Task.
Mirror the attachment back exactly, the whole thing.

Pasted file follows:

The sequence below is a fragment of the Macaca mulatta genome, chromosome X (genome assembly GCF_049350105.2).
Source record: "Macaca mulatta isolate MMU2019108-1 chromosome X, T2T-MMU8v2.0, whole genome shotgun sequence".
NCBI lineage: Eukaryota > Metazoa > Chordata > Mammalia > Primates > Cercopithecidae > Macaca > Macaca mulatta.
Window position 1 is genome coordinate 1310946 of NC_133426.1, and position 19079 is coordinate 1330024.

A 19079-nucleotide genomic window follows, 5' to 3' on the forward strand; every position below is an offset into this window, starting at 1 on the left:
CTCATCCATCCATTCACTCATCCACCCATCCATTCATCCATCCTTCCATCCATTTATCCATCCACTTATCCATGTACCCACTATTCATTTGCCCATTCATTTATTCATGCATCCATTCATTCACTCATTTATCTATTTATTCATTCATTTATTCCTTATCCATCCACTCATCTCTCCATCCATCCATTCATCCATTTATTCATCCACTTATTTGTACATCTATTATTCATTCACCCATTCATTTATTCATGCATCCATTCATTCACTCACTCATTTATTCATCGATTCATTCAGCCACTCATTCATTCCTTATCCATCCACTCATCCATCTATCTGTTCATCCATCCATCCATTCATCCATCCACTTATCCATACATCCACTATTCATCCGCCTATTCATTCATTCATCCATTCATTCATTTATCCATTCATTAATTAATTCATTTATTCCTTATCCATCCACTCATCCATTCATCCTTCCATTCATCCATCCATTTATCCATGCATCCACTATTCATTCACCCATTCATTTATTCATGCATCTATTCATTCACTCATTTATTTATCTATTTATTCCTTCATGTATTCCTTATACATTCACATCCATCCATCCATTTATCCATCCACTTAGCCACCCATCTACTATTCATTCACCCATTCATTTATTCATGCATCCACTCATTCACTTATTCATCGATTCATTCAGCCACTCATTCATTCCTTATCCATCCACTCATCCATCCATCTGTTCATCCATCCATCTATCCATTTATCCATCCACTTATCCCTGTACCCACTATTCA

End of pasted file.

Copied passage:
The sequence below is a fragment of the Macaca mulatta genome, chromosome X (genome assembly GCF_049350105.2).
Source record: "Macaca mulatta isolate MMU2019108-1 chromosome X, T2T-MMU8v2.0, whole genome shotgun sequence".
NCBI lineage: Eukaryota > Metazoa > Chordata > Mammalia > Primates > Cercopithecidae > Macaca > Macaca mulatta.
Window position 1 is genome coordinate 1310946 of NC_133426.1, and position 19079 is coordinate 1330024.

A 19079-nucleotide genomic window follows, 5' to 3' on the forward strand; every position below is an offset into this window, starting at 1 on the left:
CTCATCCATCCATTCACTCATCCACCCATCCATTCATCCATCCTTCCATCCATTTATCCATCCACTTATCCATGTACCCACTATTCATTTGCCCATTCATTTATTCATGCATCCATTCATTCACTCATTTATCTATTTATTCATTCATTTATTCCTTATCCATCCACTCATCTCTCCATCCATCCATTCATCCATTTATTCATCCACTTATTTGTACATCTATTATTCATTCACCCATTCATTTATTCATGCATCCATTCATTCACTCACTCATTTATTCATCGATTCATTCAGCCACTCATTCATTCCTTATCCATCCACTCATCCATCTATCTGTTCATCCATCCATCCATTCATCCATCCACTTATCCATACATCCACTATTCATCCGCCTATTCATTCATTCATCCATTCATTCATTTATCCATTCATTAATTAATTCATTTATTCCTTATCCATCCACTCATCCATTCATCCTTCCATTCATCCATCCATTTATCCATGCATCCACTATTCATTCACCCATTCATTTATTCATGCATCTATTCATTCACTCATTTATTTATCTATTTATTCCTTCATGTATTCCTTATACATTCACATCCATCCATCCATTTATCCATCCACTTAGCCACCCATCTACTATTCATTCACCCATTCATTTATTCATGCATCCACTCATTCACTTATTCATCGATTCATTCAGCCACTCATTCATTCCTTATCCATCCACTCATCCATCCATCTGTTCATCCATCCATCTATCCATTTATCCATCCACTTATCCCTGTACCCACTATTCA